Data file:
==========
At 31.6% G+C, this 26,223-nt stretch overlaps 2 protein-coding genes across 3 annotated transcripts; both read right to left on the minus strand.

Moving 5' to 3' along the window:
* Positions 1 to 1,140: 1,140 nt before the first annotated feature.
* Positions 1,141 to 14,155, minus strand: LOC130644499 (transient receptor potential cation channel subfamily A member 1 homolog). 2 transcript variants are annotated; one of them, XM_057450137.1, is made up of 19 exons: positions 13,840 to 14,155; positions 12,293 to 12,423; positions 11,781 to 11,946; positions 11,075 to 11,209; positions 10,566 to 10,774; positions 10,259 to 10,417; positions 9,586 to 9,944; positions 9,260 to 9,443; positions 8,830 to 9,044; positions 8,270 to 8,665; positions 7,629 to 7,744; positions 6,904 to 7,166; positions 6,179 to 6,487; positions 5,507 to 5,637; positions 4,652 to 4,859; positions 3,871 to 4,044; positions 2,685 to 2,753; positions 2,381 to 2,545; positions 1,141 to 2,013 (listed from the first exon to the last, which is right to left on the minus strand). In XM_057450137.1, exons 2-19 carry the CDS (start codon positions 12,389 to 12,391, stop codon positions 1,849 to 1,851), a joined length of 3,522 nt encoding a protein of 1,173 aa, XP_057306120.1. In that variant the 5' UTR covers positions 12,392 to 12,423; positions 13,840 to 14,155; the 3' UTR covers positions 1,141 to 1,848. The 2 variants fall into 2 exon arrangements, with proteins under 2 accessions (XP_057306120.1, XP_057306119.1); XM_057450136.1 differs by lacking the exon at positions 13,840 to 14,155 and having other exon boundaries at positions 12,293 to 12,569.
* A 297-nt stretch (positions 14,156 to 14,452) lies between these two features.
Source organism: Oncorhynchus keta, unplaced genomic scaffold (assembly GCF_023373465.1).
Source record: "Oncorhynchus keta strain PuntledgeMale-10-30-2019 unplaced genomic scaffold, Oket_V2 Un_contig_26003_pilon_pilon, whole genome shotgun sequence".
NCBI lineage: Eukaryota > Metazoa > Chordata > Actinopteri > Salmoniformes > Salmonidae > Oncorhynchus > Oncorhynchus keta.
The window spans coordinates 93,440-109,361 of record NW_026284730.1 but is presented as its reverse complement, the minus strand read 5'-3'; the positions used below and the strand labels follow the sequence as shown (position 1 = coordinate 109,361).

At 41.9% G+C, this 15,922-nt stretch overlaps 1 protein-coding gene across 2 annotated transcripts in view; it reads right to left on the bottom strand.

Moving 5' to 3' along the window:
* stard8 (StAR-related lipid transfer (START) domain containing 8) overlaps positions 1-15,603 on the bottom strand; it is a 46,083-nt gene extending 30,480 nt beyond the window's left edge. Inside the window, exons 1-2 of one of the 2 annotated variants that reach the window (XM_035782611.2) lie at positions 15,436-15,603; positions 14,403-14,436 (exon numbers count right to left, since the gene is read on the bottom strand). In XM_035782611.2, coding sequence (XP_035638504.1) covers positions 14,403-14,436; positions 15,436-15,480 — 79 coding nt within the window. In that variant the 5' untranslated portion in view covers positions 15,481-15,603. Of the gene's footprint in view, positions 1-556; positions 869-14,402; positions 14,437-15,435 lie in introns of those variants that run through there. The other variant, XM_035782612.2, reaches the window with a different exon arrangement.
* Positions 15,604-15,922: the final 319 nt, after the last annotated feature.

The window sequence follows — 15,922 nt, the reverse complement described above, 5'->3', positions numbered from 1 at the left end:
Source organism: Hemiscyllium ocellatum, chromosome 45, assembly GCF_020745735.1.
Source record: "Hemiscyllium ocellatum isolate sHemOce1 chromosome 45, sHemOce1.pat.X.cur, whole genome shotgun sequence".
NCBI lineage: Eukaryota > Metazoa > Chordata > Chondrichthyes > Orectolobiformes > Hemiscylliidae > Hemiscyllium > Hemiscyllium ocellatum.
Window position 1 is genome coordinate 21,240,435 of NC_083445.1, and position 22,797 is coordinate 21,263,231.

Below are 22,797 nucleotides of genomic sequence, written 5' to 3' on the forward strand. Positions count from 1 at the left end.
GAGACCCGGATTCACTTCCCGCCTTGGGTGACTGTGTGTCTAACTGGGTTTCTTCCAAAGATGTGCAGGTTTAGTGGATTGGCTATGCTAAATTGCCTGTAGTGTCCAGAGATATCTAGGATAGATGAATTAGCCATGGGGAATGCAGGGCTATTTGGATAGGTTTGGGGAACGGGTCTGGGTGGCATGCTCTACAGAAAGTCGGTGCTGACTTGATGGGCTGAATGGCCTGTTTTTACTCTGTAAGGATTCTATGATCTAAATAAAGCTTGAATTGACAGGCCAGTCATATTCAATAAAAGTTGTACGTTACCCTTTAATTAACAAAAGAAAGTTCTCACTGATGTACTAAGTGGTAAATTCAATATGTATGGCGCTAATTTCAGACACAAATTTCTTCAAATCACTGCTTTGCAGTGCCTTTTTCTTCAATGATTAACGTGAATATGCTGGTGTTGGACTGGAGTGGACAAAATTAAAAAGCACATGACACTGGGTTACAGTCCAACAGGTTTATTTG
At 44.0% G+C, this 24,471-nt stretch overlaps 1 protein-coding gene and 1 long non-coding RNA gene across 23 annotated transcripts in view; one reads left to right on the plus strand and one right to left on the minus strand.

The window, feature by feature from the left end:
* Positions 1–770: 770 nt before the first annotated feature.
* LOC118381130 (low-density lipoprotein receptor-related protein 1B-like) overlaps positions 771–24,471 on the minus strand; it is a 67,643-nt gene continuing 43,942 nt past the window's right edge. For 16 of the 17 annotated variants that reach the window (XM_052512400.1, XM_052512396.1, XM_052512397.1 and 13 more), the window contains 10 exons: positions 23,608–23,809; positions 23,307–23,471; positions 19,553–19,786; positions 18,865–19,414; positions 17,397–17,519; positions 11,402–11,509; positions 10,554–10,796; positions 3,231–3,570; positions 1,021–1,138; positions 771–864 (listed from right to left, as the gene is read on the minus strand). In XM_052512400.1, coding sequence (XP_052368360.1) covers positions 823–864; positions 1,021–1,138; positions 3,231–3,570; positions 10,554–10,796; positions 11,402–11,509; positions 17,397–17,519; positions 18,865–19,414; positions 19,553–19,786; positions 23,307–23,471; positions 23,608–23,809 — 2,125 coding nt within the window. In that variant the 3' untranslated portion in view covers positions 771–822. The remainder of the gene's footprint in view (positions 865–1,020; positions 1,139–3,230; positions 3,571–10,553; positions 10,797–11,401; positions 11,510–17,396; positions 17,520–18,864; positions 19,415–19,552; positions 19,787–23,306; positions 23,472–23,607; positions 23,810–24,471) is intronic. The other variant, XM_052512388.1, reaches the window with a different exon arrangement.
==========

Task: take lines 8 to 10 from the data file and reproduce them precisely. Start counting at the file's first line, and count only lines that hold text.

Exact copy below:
NCBI lineage: Eukaryota > Metazoa > Chordata > Actinopteri > Salmoniformes > Salmonidae > Oncorhynchus > Oncorhynchus keta.
The window spans coordinates 93,440-109,361 of record NW_026284730.1 but is presented as its reverse complement, the minus strand read 5'-3'; the positions used below and the strand labels follow the sequence as shown (position 1 = coordinate 109,361).

At 41.9% G+C, this 15,922-nt stretch overlaps 1 protein-coding gene across 2 annotated transcripts in view; it reads right to left on the bottom strand.